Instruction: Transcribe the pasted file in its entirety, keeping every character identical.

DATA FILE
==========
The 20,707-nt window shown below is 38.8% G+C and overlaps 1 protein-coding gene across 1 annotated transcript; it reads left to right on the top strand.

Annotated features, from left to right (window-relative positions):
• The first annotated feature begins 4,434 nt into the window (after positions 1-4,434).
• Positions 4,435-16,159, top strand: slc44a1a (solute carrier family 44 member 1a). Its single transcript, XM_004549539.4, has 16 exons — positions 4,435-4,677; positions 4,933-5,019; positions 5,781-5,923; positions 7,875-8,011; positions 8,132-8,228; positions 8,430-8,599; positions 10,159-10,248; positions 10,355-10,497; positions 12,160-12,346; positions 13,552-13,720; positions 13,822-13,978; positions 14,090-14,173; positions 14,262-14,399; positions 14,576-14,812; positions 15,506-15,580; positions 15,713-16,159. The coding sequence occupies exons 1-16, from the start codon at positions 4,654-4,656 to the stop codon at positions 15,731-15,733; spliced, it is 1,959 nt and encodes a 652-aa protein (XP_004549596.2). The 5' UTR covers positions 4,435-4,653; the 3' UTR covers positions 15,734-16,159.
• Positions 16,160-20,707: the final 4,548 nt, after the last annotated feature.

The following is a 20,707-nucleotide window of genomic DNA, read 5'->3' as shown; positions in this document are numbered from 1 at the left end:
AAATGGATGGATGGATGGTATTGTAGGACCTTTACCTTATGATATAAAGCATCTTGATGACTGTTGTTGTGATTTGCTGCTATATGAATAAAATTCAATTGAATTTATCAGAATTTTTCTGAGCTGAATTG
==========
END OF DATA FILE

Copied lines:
The 20,707-nt window shown below is 38.8% G+C and overlaps 1 protein-coding gene across 1 annotated transcript; it reads left to right on the top strand.

Annotated features, from left to right (window-relative positions):
• The first annotated feature begins 4,434 nt into the window (after positions 1-4,434).
• Positions 4,435-16,159, top strand: slc44a1a (solute carrier family 44 member 1a). Its single transcript, XM_004549539.4, has 16 exons — positions 4,435-4,677; positions 4,933-5,019; positions 5,781-5,923; positions 7,875-8,011; positions 8,132-8,228; positions 8,430-8,599; positions 10,159-10,248; positions 10,355-10,497; positions 12,160-12,346; positions 13,552-13,720; positions 13,822-13,978; positions 14,090-14,173; positions 14,262-14,399; positions 14,576-14,812; positions 15,506-15,580; positions 15,713-16,159. The coding sequence occupies exons 1-16, from the start codon at positions 4,654-4,656 to the stop codon at positions 15,731-15,733; spliced, it is 1,959 nt and encodes a 652-aa protein (XP_004549596.2). The 5' UTR covers positions 4,435-4,653; the 3' UTR covers positions 15,734-16,159.
• Positions 16,160-20,707: the final 4,548 nt, after the last annotated feature.

The following is a 20,707-nucleotide window of genomic DNA, read 5'->3' as shown; positions in this document are numbered from 1 at the left end:
AAATGGATGGATGGATGGTATTGTAGGACCTTTACCTTATGATATAAAGCATCTTGATGACTGTTGTTGTGATTTGCTGCTATATGAATAAAATTCAATTGAATTTATCAGAATTTTTCTGAGCTGAATTG